Last month, the EU-funded European Joint Undertaking for High-Performance Computing (EuroHPC JU) announced that it would deploy quantum computers in Czechia, Germany, Spain, France, Italy and Poland. . The systems will be connected to the continent’s wider supercomputing network. The deployment will be completed in the second half of 2023 and will cost around 100 million euros.

Last month, Chinese President Xi Jinping listed the development of native quantum computing technologies as one of his top priorities, according to an article in Nature.

Notable companies in the financial, pharmaceutical, and transportation industries are testing quantum chips or simulators to find the best types of qubits for applications. But the confusion around quantum computing resources has given rise to companies like Classiq, which has a software development platform that allows customers to write quantum applications without knowing the hardware.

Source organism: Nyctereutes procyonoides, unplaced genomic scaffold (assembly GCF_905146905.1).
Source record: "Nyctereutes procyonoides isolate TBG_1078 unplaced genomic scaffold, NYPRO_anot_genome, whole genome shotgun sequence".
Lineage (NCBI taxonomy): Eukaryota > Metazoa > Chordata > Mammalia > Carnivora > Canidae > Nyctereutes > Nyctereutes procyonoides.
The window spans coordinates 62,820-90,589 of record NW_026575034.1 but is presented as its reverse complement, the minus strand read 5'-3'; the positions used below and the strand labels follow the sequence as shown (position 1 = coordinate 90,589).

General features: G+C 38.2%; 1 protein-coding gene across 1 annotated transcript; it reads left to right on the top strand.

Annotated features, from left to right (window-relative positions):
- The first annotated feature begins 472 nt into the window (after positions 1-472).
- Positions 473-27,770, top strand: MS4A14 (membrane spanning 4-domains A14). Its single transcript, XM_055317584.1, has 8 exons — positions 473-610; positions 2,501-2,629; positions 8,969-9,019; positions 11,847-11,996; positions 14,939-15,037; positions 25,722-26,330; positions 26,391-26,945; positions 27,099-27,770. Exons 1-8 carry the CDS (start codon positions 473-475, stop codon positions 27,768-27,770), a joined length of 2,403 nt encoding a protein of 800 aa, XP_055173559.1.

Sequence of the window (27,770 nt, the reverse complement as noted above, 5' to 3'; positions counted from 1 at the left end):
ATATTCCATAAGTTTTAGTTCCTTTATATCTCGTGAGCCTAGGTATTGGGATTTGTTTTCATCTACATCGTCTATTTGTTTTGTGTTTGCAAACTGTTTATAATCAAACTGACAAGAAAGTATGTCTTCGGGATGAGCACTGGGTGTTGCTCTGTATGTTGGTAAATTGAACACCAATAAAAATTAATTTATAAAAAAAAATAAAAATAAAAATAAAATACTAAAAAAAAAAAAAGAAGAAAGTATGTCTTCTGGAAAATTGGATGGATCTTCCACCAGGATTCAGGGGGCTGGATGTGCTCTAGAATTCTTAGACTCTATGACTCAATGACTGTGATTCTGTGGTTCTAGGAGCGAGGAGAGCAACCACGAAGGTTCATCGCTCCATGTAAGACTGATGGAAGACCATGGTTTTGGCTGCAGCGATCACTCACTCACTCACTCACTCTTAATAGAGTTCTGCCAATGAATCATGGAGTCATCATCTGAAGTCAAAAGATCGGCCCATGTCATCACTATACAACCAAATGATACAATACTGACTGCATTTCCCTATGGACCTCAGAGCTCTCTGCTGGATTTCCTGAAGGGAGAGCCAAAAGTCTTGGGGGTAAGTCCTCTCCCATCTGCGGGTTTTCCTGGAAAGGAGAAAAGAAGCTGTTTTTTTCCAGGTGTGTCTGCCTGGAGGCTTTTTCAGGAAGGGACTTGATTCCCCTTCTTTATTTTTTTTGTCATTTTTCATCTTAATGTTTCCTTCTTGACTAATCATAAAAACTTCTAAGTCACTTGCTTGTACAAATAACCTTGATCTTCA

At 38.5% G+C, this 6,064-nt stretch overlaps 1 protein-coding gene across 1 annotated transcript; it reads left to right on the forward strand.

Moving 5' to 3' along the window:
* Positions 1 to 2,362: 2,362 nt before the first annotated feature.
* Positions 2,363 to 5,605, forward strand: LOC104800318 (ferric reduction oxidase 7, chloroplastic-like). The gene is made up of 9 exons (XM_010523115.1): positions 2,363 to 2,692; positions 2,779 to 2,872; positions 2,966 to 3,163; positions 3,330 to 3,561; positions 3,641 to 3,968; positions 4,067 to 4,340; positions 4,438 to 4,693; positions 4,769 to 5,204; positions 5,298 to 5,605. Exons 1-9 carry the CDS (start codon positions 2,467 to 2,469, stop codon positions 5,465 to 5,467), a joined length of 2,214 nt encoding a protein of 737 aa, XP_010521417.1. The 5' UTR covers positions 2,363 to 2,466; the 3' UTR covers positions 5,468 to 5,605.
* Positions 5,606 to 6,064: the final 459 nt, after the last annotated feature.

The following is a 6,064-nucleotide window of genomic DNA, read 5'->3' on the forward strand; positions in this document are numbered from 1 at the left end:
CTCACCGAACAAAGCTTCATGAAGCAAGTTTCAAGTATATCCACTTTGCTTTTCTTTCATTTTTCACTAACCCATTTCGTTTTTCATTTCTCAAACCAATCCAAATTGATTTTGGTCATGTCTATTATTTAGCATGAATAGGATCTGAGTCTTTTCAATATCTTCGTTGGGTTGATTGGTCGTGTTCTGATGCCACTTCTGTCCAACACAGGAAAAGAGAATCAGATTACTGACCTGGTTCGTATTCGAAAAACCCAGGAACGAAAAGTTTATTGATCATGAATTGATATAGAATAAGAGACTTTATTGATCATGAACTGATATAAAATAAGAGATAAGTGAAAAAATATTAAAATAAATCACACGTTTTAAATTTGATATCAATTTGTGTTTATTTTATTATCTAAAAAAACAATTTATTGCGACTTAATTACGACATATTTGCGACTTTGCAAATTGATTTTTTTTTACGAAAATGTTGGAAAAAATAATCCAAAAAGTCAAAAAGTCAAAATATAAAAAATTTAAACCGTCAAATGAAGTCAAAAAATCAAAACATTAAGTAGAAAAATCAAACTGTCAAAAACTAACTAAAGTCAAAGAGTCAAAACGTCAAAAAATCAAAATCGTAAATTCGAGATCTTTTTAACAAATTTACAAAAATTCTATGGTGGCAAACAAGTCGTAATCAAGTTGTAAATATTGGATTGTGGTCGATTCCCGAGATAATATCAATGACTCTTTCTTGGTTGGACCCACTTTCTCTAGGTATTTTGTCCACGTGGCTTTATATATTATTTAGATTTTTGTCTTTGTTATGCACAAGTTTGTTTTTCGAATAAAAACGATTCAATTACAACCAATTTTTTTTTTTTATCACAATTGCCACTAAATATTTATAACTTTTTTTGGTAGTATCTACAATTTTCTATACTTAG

“The industry programs at the assembly language level, and anyone who’s ever programmed at the assembly level knows that’s not a sustainable thing,” said Erik Garcell, technical marketing manager at Classiq, during the SC22 conference in Dallas earlier this month.

Classiq’s software, which is funded by HPE, also allows users to compare quantum systems, either against classical hardware or against other quantum hardware, so they can find the best qubits. The customer can then deploy the application and get results without learning new languages ​​or datasets.

“We want to save our users from having to decide in advance what hardware to run on or what assembly language program to learn. We want them to build efficient quantum circuits and then decide whether to run on AWS or IBM,” Garcell said.